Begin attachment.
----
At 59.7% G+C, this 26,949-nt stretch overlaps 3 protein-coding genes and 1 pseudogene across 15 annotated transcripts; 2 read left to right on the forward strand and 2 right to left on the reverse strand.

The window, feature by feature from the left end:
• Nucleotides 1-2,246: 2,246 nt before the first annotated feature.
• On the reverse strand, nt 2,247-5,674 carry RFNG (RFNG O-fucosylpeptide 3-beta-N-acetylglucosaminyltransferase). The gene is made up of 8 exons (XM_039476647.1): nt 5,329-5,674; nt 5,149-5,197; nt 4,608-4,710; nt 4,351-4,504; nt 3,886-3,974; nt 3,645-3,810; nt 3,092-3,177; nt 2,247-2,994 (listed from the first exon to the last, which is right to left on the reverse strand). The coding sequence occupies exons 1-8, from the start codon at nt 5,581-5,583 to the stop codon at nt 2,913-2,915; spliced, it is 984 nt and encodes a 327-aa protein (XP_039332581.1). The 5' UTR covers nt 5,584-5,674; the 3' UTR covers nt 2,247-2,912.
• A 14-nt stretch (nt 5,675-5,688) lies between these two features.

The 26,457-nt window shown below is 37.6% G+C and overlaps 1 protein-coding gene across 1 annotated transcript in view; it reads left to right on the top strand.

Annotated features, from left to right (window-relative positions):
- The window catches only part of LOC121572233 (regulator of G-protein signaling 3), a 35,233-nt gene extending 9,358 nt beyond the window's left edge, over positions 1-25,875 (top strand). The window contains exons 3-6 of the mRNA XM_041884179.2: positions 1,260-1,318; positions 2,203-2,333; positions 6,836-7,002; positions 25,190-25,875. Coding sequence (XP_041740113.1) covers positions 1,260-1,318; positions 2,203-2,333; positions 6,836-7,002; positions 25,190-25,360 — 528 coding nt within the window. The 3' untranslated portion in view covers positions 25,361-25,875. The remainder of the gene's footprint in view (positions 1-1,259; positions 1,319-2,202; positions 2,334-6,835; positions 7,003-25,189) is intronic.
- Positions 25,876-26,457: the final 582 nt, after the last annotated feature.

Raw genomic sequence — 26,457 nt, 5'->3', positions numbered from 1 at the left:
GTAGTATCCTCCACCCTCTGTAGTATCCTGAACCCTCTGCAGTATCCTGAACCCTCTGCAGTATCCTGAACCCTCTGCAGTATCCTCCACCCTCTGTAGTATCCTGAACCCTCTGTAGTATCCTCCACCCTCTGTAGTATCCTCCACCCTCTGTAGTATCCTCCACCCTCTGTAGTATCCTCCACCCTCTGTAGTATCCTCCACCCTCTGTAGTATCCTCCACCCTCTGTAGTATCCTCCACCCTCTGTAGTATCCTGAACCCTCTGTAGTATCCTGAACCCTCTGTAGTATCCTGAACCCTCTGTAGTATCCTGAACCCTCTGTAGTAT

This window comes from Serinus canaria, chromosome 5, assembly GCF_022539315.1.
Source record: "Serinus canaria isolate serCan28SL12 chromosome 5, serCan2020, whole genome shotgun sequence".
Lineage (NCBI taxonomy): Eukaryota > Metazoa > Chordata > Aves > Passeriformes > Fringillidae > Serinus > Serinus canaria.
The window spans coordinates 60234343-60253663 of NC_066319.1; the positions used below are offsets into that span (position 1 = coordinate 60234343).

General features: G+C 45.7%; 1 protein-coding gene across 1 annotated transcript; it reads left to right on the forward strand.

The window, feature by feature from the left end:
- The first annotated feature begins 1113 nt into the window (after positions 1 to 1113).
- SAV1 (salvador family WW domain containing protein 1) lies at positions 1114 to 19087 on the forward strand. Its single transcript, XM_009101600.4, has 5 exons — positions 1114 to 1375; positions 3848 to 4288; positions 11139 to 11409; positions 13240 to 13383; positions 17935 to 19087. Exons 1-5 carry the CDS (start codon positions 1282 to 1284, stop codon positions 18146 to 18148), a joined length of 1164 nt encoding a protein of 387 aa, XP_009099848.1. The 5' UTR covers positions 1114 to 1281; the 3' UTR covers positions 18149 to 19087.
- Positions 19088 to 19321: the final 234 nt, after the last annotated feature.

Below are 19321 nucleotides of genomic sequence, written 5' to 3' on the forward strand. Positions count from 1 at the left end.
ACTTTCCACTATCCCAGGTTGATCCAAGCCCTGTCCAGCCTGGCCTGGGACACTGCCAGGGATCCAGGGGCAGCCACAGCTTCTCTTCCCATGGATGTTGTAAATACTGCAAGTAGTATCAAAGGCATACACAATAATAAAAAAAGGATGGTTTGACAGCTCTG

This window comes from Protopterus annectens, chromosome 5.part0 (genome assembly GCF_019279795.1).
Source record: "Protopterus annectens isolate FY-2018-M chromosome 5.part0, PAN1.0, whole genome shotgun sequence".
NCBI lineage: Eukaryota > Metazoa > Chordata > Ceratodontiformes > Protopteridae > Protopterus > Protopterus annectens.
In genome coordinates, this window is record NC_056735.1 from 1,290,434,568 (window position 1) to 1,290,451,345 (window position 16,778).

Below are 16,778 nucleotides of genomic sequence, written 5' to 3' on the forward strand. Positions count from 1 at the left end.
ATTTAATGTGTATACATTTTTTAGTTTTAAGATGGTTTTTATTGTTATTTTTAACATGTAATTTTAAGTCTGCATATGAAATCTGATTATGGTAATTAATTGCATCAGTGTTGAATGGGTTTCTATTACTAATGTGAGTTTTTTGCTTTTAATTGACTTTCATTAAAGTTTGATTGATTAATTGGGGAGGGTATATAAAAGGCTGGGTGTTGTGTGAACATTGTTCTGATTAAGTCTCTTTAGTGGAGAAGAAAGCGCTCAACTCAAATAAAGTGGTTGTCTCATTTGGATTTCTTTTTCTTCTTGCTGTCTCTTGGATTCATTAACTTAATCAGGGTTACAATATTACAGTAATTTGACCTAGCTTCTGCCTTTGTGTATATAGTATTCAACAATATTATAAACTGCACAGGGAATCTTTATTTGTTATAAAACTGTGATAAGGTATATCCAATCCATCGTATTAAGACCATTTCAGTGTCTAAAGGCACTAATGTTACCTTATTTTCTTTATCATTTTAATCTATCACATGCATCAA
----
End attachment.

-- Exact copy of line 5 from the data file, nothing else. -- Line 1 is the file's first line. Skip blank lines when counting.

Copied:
• A 14-nt stretch (nt 5,675-5,688) lies between these two features.